to the web page for the wheelchair planter box project:
click here for the plans
last updated: 03/24/05 Jay Chesavage
Background: This project was first done in 2002 with the amazing Bob Waterman of the landscaping company Waterman and Sun (that's spelled correctly - its a pun on Bob's essential gardening elements "water, man, and sun"), and the Palo Alto Junior League centennial day project for the Community Association for Rehabilitation (CAR), where they can be seen on the right side of 525 E. Charleston at Middlefield in Palo Alto. The project was originally submitted by CAR to Rebuilding Together mid-peninsula, which used its close ties with each of the participating individuals and organizations to make the project come together. The CAR planter boxes were originally adaptations of a wheelchair planter box from the Gamble Gardens in Palo Alto. I had no idea how popular the plans for this planter box would become, and I have received many requests for the plans while continuing to build them as a volunteer for others. Most recently, I took the below photos while working with a volunteer group from Peninsula Bible Church, where the planter box was part of a larger scope of wheelchair accessible improvements for an elderly gardening homeowner in East Palo Alto who very recently lost her legs to diabetes. The planter box described in these plans is a rather large and permanent fixture, and includes posts set in concrete to mitigate the spreading forces present at the bottom of the planter box. It conveniently has a 180 degree available gardening area which surrounds the wheelchair gardener, and the raised planter box extends to the earth to maintain constant soil temperature and encourage deep root growth.
While this webpage describes a specific planter box design in some detail, there are other sources of plans for wheelchair accessible gardens and planter boxes, including The Enabling Garden by Gene Rothert.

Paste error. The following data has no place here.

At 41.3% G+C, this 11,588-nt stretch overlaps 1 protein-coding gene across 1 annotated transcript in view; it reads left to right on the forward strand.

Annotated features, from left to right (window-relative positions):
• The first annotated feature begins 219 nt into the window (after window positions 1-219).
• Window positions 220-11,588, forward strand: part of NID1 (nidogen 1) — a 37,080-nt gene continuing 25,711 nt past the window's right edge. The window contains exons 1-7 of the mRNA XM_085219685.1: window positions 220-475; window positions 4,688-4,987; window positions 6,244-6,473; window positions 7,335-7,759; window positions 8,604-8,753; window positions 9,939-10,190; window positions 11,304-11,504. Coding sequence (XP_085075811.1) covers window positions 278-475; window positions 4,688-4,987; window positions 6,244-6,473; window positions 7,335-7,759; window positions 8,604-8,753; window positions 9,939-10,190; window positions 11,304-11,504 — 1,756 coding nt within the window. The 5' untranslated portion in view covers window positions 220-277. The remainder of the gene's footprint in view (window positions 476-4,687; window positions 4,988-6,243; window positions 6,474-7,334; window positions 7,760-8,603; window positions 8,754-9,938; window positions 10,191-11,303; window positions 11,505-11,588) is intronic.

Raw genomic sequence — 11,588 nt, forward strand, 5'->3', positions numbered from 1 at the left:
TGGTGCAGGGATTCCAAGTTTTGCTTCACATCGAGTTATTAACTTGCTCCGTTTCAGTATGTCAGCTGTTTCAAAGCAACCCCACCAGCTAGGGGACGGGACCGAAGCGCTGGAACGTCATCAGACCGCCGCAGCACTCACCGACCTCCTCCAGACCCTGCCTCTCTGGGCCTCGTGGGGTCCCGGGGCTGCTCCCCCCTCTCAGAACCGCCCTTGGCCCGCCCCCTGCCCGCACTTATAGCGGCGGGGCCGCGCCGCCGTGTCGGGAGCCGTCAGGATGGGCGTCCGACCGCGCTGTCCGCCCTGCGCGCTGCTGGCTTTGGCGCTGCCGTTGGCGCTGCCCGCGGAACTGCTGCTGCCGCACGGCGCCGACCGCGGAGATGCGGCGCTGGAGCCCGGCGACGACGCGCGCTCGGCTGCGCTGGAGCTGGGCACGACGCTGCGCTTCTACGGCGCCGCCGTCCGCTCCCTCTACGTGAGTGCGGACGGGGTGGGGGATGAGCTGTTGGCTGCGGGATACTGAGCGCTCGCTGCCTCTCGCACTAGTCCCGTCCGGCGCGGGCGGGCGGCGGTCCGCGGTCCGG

Plans: click here to download a pdf version of the plans.
If these plans work out for you, send your photos to me, and you are encouraged to send a contribution to Rebuilding Together Peninsula, where they will happily convert it into materials for an elderly or disabled homeowner somewhere in their local service area.
If these plans don't work for you, send me an email explaining how I can improve the design or description
Disclaimer: The plans herein are offered without warranty and may or may not be suitable for your purpose. They are made to the best of my knowledge and ability, which, as my friends never hesitate to remind me, may not be saying much ;-). Carpentry and gardening can be equally dangerous and potentially lethal recreational endeavors, as I've discovered over the years with my Master Gardener wife Pamela. Of some practical importance are planning and verifying these two critical dimensions so you don't end up with a useless and puzzling lawn ornament: 1) be sure and verify the finished grade height, which is your datum for everything else; and 2) verify the height of the armrest handles of your wheelchair compared to the underside of the entry shelf. These are shown on the plan, and the planter boxes based on this design have been in use with a wide range of outside wheelchairs, even surveyed by the ADA inspectors at CAR, whose observations have been incorporated into these plans, but verify these measurements several times before you get in too deep (so to speak ;-).